The very first bit of advice I received last October when I brought my very elderly father home to Shiloh from New York was:
"Take time off for yourself."That was from a close friend, someone I've known longer than most of those in Israel. She's a geriatric social worker. Since, unfortunately, my husband is only working part-time, he's the alternate care-giver. I've been able to get out at least once a week, usually some sort of meeting in Jerusalem or shopping. Sometimes, like yesterday, the shopping was in the discount supermarket, Rami Levy, in Sha'ar Binyamin, just north of Jerusalem. Honestly, the prices in our local supermarket aren't bad, but it's fun to shop someplace else. The one thing which is always cheaper in the discount stores is good coffee. I use standard Israeli Elite Turkish coffee in my filter/drip coffeemaker. I also use the same in a percolator on Passover. I love good, strong coffee. Since I restrict it to morning, I consider it very healthy, and recent research confirms it. Yesterday I bought fancy Mocha, too. The price wasn't all that much higher.
My daughter picked me up on her way home from Hebrew University, Mt. Scopus. She has a sort of staff position there through her legal work with the Israeli Movement for Quality in Government. I could have bought more stuff, because I was able to give my purchases to a neighbor who was going home. My husband took the stuff from her car afterwards.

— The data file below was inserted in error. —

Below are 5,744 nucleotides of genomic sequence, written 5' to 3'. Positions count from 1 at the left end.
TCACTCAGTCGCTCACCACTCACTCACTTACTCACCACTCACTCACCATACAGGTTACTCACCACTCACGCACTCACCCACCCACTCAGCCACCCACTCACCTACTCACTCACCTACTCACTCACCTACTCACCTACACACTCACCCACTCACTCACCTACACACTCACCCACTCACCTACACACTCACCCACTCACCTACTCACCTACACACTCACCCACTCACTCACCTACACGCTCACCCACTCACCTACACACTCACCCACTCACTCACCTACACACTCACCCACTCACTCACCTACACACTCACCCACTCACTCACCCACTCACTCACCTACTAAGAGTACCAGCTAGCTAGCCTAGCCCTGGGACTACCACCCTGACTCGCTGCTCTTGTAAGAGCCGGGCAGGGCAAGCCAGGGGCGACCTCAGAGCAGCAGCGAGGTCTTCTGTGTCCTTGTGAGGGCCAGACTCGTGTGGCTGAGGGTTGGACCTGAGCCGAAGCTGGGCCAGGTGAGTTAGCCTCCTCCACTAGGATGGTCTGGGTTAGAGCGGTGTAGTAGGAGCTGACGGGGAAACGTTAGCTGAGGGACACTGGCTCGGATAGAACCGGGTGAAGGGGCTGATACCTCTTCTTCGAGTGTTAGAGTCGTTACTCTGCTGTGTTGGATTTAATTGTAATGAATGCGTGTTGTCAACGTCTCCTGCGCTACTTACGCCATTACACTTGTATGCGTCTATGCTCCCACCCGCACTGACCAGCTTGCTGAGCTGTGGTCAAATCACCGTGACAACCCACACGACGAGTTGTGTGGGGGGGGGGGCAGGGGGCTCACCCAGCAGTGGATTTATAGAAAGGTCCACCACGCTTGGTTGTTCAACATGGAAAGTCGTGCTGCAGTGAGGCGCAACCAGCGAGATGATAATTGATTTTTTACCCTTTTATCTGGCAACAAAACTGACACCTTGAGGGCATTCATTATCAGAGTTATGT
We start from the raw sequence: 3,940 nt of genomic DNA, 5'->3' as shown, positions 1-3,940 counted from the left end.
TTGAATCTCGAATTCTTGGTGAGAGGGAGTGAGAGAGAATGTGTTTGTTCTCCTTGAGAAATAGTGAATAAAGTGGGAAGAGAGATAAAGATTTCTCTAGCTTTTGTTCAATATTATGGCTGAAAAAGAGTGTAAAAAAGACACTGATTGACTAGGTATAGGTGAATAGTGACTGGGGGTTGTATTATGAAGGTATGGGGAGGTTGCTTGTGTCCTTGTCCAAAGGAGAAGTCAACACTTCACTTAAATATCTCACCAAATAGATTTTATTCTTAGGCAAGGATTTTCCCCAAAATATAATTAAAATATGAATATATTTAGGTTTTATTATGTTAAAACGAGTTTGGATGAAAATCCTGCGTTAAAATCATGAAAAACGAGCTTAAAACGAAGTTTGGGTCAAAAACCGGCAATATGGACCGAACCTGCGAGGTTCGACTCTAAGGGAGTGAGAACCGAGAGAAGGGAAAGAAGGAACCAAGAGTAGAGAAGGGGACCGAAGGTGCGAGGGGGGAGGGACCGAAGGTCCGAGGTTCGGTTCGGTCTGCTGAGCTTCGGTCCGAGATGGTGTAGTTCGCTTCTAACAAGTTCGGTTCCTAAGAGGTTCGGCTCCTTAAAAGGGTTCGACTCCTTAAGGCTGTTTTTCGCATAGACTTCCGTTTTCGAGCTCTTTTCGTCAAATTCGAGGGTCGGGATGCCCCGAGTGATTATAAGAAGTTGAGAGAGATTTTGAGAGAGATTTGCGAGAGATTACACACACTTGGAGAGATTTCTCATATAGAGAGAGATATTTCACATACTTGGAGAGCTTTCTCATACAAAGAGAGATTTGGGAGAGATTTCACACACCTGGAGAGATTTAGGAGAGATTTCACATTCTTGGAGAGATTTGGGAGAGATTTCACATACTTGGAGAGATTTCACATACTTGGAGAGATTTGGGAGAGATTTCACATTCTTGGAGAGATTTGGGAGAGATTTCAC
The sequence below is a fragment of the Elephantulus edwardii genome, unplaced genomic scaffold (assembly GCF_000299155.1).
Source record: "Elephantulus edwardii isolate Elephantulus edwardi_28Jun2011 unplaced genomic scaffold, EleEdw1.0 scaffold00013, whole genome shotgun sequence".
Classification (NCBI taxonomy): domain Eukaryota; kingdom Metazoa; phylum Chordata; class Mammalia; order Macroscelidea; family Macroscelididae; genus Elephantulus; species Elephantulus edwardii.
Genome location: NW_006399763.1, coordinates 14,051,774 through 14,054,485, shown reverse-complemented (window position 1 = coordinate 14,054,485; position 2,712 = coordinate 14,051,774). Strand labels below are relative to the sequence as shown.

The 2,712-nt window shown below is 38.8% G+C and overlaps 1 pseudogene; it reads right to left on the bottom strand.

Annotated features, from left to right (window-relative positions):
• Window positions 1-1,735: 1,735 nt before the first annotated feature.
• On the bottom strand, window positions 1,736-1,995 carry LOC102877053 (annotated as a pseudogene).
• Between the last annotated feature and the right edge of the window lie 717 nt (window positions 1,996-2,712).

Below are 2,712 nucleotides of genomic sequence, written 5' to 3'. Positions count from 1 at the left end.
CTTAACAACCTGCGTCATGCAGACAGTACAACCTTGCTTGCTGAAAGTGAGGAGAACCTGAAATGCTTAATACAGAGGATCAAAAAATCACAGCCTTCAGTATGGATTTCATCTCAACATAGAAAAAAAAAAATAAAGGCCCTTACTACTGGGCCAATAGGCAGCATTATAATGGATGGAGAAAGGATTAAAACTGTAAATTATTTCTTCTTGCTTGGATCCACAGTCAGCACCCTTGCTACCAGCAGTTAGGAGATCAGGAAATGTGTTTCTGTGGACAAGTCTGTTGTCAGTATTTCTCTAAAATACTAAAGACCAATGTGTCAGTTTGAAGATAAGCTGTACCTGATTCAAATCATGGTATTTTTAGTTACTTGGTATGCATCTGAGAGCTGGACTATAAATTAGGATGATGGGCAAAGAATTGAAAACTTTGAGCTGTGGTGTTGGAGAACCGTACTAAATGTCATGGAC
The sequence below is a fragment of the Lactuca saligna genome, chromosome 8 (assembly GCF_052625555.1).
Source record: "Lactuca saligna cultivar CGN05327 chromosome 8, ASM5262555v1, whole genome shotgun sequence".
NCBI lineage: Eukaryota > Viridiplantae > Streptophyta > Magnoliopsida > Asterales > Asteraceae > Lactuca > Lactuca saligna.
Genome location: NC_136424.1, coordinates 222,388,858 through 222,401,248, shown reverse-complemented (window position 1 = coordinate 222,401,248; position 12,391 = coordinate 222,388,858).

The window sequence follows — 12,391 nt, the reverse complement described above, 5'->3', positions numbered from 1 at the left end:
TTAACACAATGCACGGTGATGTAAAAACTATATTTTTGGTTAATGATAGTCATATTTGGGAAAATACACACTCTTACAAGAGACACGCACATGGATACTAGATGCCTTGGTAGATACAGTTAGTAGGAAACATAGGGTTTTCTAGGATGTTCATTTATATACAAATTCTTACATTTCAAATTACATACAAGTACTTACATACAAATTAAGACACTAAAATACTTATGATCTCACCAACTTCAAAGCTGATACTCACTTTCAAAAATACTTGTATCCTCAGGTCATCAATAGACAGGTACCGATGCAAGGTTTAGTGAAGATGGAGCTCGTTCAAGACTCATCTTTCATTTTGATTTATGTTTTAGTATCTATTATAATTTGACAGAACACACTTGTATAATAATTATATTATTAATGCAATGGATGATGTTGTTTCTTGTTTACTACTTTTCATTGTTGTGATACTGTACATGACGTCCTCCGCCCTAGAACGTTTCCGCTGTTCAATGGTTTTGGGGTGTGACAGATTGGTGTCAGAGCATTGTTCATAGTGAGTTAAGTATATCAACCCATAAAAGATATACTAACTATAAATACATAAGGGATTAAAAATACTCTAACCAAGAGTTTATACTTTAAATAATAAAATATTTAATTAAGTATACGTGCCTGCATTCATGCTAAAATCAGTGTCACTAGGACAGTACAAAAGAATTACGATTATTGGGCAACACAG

The only big downside of my father's living with us is that I've hardly seen my grandchildren this year. Since I hadn't made any plans for yesterday, I told my daughter that I'd like to visit, and I did. I spent a lot of time with the five year old and saw the others, too.
I'm pleased that they have retained enough familiarity with English that I could continue speaking it to them. If I have to use Hebrew, it'll be hard for them to accept my speaking English. We all want them to comprehend basic English trusting that if ever really necessary, they'll be capable of communicating in English.
One of my cousins is coming here in August with some of her clan for her eldest grandchild's Bar Mitzvah. She has a granddaughter exactly in between the ages of my two granddaughters. The girls met two years ago when my entire clan was in New York for a family wedding. We're all looking forward to the grand event and seeing the kids become friends, not just distant cousins.